Fruit or fruit juice

What makes a good smoothie is subject to taste.

Who has been doing it the longest? Smoothie King, born 30 years ago in Louisiana.

But all blending gurus have their tricks of the trade. Fresh fruit, never canned in syrup, is where they all start. Planet Smoothie uses only fruit, no fruit juice. Smoothie King and Evos also use fruit juice.

Each place will add nutritional supplements, energy boosters and anti-stress powders if requested. Yogurt is frequently in the mix as a thickener. Some places use a dash of honey to taste.

"Our clientele is half and half; the health food clientele and people who want just a good tasting drink," said Phil Parker of Smoothie King.

"There are low fat fruit smoothies, the ones that taste good. Others are high protein based on the 40-30-30 method of diet (40 percent protein, 30 percent fat and 30 percent carbohydrates)."

Workout smoothies provide energy before or after the gym, and special smoothies replenish long-distance runners.

Smoothie King offers a meal replacement drink combining any two fruits with 42 grams of protein. Planet Smoothie weighs in with a Planet Living drink that packs 48 grams of protein and 4 grams of carbohydrates. This appeals to customers on the protein-heavy Atkins diet.

The taste test

First rule in taste tests: Don't compare iced coffee to fruit juice smoothies. That's apples and oranges.

Taking into account personal taste and the brain freeze factor, here is how the beverages stacked up:

The Snickers Bar smoothie with a shot of espresso from Joyful Reader edged a coffee Frappuccino from Starbucks. It combined unusual smoothie elements such as peanut butter, Hershey's syrup and caramel syrup. Along with the espresso the myriad flavors formed an eye-opening pick-me-up.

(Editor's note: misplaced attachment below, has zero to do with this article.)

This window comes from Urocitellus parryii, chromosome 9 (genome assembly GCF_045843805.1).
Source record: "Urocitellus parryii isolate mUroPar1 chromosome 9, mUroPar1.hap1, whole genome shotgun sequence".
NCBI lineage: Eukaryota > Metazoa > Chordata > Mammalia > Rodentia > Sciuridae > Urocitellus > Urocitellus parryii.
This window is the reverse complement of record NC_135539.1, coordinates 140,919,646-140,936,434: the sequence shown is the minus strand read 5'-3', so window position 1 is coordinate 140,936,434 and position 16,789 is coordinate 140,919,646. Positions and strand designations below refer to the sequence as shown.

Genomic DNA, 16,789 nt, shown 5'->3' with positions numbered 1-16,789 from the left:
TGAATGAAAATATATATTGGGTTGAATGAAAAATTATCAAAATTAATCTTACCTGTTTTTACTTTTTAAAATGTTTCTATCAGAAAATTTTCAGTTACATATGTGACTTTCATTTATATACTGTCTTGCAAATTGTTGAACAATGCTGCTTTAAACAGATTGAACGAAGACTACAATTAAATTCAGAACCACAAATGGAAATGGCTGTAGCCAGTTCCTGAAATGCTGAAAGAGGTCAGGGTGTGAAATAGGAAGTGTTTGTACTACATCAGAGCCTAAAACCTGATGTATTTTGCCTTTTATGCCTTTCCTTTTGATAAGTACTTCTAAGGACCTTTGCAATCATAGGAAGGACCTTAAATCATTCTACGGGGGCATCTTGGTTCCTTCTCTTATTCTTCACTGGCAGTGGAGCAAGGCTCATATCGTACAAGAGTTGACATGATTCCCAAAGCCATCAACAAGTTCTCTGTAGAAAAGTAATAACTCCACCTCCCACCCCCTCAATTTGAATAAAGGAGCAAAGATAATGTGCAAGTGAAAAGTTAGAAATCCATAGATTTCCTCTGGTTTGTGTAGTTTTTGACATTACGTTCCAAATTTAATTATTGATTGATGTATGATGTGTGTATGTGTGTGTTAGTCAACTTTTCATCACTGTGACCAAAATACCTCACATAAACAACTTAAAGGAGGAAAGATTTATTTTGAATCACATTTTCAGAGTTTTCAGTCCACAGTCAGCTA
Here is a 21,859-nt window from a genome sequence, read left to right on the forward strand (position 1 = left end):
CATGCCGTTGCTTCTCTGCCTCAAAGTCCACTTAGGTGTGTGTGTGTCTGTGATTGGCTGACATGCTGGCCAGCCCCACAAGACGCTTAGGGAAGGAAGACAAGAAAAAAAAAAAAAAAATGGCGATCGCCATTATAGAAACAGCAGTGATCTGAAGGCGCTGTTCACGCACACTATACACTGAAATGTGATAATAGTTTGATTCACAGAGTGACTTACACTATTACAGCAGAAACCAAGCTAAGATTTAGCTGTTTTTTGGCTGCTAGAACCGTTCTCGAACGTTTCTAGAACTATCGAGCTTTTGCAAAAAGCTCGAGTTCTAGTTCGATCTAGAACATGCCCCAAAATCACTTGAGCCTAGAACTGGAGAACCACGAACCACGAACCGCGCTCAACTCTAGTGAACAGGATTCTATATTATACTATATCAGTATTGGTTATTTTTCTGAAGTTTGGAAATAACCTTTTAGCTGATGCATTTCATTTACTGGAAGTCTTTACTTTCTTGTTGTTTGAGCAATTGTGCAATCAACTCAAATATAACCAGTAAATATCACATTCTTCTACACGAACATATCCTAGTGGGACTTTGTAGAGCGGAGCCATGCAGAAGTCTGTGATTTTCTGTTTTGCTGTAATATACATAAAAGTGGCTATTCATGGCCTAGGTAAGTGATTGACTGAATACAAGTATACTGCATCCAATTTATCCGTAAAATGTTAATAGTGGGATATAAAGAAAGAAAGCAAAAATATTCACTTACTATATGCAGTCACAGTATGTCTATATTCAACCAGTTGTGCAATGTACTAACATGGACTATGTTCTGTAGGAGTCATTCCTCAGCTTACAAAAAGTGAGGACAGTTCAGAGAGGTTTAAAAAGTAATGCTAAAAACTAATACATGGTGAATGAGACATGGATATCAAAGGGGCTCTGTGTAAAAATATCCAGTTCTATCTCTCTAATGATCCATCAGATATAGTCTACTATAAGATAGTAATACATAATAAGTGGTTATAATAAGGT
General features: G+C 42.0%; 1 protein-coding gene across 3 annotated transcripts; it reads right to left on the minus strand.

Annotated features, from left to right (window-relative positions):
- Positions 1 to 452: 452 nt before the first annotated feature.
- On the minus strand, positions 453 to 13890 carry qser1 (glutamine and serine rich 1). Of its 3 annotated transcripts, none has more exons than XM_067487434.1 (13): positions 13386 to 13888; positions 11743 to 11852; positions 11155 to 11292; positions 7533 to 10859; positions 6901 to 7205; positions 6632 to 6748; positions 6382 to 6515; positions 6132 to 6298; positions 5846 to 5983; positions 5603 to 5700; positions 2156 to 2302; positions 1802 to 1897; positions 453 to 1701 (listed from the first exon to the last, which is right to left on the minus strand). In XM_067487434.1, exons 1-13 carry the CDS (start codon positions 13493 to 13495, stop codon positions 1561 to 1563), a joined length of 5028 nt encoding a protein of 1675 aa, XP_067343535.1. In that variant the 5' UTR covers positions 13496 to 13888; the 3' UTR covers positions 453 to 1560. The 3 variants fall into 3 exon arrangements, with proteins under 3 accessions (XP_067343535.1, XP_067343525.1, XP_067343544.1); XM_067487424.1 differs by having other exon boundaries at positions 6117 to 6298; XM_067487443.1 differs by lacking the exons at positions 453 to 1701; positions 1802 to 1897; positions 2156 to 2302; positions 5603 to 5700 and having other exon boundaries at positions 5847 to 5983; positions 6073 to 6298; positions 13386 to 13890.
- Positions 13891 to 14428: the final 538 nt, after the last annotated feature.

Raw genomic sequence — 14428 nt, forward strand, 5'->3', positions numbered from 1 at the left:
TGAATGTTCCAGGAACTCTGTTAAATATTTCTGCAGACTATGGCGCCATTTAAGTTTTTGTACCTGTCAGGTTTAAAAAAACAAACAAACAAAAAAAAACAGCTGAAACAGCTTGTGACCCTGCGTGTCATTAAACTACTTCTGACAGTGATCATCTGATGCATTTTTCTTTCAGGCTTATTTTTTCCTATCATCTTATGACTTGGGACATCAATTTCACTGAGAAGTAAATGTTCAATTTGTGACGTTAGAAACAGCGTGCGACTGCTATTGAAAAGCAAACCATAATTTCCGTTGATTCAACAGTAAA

The Big Three in this frothy frozen mayhem -- Planet Smoothie, Smoothie King and Evos, all blend delightful fruit sensations. But the Caribbean Way at Smoothie King -- papaya with banana and strawberries -- got my nod. Expertly blended, the tastes brought an island party to the taste buds. It was like drinking sunshine.

I know, not everyone likes papaya. Different slurps for different folks.

Ron Allen drives from Tampa Palms to Evos several times a week for the food and the smoothies. Allen, 46, said Evos' smoothies taste more like fresh fruit than others he's sampled in New Tampa.

Oh, the solution to brain freeze? Press your thumb against your upper palate. Smoothie experts say it relieves the pressure.

Then you can finish your drink.

Back to North of Tampa
Back to Top

© 2006 • All Rights Reserved • Tampa Bay Times
490 First Avenue South • St. Petersburg, FL 33701 • 727-893-8111
 
Special Links
Mary Jo Melone
Howard Troxler